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Hoffmann, R. A wiki for the life sciences where authorship matters. Nature Genetics (2008)

IPS Empress inlays and onlays after four years--a clinical study.

OBJECTIVE: Ceramic inlays are used as esthetic alternatives to amalgam and other metallic materials for the restoration of badly damaged teeth. However, only limited clinical data are available regarding adhesive inlays and onlays with proximal margins located in dentine. In a prospective, controlled clinical study, the performance of IPS Empress inlays and onlays with cuspal replacements and margins below the amelocemental junction was examined. MATERIALS AND METHODS: Ninety-six IPS Empress fillings were placed in 34 patients by six clinicians. The restorations were luted with four different composite systems. The dentin bonding system Syntac Classic was used in addition to the acid-etch-technique. At baseline and after 6 months, one, two and four years after placement the restorations were assessed by two calibrated investigators using modified USPHS codes and criteria. A representative sample of the restorations was investigated by scanning electron microscopy to evaluate wear. RESULTS: Seven of the 96 restorations investigated had to be replaced (failure rate 7%; Kaplan-Meier). Four inlays had suffered cohesive bulk fractures and three teeth required endodontic treatment. After four years in clinical service, significant deterioration (Friedman 2-way Anova; p < 0.05) was found to have occurred in the marginal adaptation of the remaining restorations. Seventy-nine percent of the surviving restorations exhibited marginal deficiencies, independent of the luting composite. Neither the absence of enamel margins, nor cuspal replacement significantly affected the adhesion or marginal quality of the restorations. CONCLUSION: After four years, extensive IPS Empress inlays and onlays bonded with the dentin bonding system Syntac Classic were found to have a 7% failure rate with 79% of the remaining restorations having marginal deficiencies.[1]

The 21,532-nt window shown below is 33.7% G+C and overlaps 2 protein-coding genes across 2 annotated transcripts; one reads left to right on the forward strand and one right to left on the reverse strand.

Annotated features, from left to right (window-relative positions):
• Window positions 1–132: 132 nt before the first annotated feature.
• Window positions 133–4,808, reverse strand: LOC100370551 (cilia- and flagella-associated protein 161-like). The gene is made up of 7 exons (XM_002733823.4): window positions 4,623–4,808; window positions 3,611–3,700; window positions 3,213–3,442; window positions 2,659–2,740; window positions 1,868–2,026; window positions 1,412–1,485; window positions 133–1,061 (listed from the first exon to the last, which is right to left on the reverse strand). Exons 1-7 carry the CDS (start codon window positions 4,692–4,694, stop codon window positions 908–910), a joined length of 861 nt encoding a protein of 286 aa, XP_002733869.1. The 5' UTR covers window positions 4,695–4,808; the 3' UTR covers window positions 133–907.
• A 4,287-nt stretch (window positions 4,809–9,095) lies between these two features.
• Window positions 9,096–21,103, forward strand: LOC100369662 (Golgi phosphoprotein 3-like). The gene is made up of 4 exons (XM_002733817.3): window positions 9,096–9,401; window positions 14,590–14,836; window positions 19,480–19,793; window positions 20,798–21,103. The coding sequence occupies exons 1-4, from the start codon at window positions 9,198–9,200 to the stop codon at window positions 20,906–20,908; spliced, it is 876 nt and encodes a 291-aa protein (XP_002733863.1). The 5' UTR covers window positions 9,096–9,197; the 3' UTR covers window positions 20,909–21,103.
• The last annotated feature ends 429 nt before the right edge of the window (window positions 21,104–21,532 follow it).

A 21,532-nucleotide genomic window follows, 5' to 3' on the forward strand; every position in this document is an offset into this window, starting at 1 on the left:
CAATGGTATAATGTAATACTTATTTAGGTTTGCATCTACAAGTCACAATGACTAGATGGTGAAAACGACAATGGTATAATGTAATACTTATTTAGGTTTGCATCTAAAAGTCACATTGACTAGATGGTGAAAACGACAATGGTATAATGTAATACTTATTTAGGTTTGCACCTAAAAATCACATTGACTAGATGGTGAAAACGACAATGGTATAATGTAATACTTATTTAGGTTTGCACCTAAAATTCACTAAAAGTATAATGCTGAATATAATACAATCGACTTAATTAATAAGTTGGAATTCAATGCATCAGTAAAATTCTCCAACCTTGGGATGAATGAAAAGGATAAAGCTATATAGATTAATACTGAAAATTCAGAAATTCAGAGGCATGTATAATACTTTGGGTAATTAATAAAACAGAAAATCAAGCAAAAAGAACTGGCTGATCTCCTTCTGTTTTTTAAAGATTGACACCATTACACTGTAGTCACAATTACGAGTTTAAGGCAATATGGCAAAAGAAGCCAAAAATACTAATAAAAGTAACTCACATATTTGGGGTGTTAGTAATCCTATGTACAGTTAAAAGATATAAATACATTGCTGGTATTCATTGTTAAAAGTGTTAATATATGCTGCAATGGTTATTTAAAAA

1. IPS Empress inlays and onlays after four years--a clinical study. Krämer, N., Frankenberger, R., Pelka, M., Petschelt, A. Journal of dentistry. (1999) [Pubmed]
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